Archives News

Family Tree Magazine recognizes archives website in its top 75 list

For a third year in a row, Family Tree Magazine, has named the NDSU Institute for Regional Studies Archives website the best North Dakota website for doing genealogical and family history research in the state. In its article “Top 75 Websites of 2012” in the December issue it states “In selecting this year’s best state websites, we looked especially for databases (at least one per state) where you can search for your ancestors’ names. Some sites also have digital images of original records, and several of the sites regularly add new searchable documents.”

Change in Wednesday evening hours starting January 2013

The NDSU Archives will be changing its Wednesday evening schedule starting January 2013.  The archives will be open on the first and third Wednesdays of each month during the academic school year. On those Wednesdays the Archives will be open until 8 PM.

The dates for evening hours during Spring Semester will be:

January 16
February 6
February 20
March 6
March 20
April 3
April 17
May 1

"For Eagles to be Crows” programs mounted on Digital Horizons

“For Eagles to be Crows” a series of programs aired on KDSU in 1973, have now been digitized and loaded into Digital Horizons.  The programs were intended to facilitate interracial understanding and allow the Native American people of North Dakota the opportunity to speak about their past, their future, and what was important to them from their own point of view.  The programs are divided into three sections, the first sections contains the heritage of the Native American people on the Fort Berthold, Fort Totten, Standing Rock and Turtle Mountain Reservations.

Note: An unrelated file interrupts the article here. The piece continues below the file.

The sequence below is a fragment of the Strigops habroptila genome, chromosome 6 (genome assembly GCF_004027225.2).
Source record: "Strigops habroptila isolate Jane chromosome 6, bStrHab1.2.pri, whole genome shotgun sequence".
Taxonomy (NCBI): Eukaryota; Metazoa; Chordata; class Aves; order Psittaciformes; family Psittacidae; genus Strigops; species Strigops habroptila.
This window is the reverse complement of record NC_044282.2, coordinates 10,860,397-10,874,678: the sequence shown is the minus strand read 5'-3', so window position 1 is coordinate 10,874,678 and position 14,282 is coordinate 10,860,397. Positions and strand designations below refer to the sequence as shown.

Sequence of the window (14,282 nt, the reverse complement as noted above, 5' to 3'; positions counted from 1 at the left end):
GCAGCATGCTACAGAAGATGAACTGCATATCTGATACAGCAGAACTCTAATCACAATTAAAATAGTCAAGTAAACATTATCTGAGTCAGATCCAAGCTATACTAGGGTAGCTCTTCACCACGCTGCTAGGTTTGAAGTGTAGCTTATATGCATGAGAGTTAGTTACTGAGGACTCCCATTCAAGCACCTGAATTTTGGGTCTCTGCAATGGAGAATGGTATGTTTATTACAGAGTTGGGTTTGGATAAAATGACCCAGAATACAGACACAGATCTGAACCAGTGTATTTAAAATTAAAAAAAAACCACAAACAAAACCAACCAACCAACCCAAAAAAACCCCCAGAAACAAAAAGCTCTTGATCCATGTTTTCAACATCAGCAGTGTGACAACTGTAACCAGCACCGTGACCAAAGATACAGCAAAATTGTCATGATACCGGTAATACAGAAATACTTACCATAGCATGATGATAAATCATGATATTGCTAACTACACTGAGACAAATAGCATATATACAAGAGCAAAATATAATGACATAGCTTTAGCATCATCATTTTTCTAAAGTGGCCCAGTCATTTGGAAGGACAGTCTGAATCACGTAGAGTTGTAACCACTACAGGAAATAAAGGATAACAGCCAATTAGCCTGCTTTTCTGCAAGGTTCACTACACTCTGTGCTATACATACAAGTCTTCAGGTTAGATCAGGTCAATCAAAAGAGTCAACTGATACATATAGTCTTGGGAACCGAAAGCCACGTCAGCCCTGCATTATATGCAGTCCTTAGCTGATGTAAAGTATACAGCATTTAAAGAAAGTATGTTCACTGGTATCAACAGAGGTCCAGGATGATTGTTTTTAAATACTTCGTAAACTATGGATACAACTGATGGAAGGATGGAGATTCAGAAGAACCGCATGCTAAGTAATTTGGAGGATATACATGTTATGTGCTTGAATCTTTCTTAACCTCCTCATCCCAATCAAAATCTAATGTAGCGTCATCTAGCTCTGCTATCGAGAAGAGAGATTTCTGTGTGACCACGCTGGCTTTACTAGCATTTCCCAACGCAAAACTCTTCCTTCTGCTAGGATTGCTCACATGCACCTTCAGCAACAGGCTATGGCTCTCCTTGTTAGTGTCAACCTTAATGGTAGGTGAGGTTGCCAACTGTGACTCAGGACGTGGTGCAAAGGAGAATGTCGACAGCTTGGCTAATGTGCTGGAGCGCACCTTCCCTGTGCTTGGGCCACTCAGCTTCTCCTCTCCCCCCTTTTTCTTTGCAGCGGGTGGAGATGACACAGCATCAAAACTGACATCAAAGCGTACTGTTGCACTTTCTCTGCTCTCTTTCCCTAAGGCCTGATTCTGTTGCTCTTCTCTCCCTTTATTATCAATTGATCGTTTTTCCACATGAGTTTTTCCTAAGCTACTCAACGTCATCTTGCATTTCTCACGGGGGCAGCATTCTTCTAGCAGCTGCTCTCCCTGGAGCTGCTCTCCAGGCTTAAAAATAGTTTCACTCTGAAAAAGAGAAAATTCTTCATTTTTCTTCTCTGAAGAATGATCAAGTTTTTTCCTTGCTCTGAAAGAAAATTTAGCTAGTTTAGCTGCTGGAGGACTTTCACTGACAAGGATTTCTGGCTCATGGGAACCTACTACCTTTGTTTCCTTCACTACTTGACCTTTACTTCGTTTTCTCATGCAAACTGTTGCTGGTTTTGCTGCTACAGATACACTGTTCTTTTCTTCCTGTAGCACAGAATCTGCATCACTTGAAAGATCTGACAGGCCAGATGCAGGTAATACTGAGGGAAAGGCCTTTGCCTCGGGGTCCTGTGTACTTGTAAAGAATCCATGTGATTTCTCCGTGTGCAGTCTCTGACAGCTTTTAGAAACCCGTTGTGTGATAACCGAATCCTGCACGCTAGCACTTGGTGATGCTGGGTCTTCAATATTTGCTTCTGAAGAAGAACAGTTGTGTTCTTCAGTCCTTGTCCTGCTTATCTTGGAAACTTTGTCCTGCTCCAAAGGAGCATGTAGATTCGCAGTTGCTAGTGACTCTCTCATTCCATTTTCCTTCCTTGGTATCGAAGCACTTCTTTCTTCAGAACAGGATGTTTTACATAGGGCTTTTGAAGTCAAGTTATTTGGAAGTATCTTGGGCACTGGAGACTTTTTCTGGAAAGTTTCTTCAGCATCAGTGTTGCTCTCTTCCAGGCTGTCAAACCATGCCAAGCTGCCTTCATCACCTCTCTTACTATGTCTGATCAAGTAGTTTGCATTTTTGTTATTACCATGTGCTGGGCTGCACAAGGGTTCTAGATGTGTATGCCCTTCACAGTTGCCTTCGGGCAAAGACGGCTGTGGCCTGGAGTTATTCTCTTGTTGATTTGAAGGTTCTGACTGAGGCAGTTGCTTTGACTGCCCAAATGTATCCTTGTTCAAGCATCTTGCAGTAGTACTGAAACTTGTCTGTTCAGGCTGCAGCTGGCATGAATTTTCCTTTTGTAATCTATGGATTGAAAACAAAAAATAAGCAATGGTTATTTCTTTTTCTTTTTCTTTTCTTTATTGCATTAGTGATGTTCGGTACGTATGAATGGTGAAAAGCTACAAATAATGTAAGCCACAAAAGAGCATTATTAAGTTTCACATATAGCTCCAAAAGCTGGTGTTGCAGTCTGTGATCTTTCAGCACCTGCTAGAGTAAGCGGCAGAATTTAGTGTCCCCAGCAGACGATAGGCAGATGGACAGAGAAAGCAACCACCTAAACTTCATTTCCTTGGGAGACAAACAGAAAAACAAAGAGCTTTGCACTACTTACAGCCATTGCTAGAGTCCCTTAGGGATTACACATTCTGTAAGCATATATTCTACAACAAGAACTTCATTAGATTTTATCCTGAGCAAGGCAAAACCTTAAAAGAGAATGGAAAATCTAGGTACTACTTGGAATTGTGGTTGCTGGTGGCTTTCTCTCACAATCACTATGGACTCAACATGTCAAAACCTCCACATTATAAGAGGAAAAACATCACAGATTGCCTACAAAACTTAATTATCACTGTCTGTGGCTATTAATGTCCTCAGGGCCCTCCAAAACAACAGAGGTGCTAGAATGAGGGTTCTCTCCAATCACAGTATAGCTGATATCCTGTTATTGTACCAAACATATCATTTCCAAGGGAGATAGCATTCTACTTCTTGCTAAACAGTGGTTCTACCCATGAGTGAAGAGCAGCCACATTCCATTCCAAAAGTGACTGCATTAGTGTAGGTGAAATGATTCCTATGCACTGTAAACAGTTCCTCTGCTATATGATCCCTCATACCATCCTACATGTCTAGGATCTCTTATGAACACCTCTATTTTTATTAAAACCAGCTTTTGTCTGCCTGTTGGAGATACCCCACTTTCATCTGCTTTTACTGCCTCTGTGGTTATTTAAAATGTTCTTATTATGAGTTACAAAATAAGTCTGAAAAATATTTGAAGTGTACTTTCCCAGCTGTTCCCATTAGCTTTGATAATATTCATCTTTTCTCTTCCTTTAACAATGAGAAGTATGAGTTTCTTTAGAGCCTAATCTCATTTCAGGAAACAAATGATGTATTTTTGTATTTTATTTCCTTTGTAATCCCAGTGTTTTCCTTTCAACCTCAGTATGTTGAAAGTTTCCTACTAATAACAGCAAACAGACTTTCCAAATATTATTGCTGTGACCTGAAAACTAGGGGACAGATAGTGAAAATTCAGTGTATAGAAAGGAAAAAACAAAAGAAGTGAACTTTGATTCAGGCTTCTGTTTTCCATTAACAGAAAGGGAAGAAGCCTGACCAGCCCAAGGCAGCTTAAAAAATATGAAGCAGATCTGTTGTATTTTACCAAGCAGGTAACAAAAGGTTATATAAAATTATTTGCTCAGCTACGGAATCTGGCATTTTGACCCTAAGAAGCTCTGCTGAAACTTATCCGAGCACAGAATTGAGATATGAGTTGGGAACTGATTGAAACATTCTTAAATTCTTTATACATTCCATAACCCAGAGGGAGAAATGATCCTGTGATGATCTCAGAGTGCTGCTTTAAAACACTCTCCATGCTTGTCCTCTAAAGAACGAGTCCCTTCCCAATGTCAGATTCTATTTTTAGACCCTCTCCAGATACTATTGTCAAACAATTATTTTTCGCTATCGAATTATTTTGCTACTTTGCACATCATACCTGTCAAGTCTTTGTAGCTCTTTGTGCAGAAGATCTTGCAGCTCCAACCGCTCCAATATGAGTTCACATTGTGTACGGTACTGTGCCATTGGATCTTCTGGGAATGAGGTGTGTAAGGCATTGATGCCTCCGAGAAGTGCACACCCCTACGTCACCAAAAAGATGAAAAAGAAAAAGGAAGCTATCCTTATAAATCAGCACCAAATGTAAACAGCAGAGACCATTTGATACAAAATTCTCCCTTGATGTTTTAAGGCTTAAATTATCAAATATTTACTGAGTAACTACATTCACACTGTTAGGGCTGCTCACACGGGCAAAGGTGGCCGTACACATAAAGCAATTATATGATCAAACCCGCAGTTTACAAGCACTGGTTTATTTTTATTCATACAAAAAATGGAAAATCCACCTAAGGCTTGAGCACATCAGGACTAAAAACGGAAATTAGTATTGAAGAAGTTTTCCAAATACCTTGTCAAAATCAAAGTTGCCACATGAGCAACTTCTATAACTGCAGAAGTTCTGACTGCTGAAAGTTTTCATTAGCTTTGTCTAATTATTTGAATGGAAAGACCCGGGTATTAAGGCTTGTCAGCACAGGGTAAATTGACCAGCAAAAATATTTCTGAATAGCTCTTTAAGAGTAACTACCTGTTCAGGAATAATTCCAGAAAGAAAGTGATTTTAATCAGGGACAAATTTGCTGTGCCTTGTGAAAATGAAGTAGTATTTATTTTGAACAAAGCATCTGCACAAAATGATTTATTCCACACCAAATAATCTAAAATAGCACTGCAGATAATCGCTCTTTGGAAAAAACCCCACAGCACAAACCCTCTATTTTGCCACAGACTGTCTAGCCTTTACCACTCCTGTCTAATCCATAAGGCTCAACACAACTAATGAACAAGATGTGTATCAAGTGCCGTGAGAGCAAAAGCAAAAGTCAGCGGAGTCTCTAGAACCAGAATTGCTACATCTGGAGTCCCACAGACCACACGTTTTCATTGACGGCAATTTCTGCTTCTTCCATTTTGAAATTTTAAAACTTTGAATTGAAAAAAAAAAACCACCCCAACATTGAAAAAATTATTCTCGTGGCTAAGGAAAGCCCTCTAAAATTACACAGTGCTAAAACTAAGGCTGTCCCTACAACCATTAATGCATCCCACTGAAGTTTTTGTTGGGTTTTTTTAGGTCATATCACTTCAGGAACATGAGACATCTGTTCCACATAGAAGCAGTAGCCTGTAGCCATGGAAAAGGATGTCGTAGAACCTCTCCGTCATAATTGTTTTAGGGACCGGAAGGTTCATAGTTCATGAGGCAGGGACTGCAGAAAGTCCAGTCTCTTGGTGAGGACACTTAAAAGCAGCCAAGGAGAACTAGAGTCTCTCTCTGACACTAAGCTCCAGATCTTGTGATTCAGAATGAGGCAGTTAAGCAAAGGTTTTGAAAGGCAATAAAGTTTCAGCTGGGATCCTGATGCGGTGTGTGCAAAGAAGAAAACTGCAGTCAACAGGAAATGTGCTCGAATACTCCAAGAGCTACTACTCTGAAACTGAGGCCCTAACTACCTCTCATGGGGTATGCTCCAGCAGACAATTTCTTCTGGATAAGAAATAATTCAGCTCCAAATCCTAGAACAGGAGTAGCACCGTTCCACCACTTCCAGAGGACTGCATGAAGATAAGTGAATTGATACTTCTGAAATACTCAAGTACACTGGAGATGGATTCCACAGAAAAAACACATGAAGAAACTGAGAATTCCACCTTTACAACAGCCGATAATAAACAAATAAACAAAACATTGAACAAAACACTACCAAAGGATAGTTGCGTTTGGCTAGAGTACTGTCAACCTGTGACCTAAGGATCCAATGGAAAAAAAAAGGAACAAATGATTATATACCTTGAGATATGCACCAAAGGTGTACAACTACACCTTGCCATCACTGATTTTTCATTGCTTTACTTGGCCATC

NDSU Archives now a member of Historypin

Have you ever wished you could have walked around Fargo a hundred years ago? Now is your chance! The NDSU Archives is combining history with geography through This dynamic new website allows users to “pin” historic photographs onto a Google map. Thus viewers can see the historic photograph superimposed onto the current Google street view map, and compare what buildings looked like in the past with today.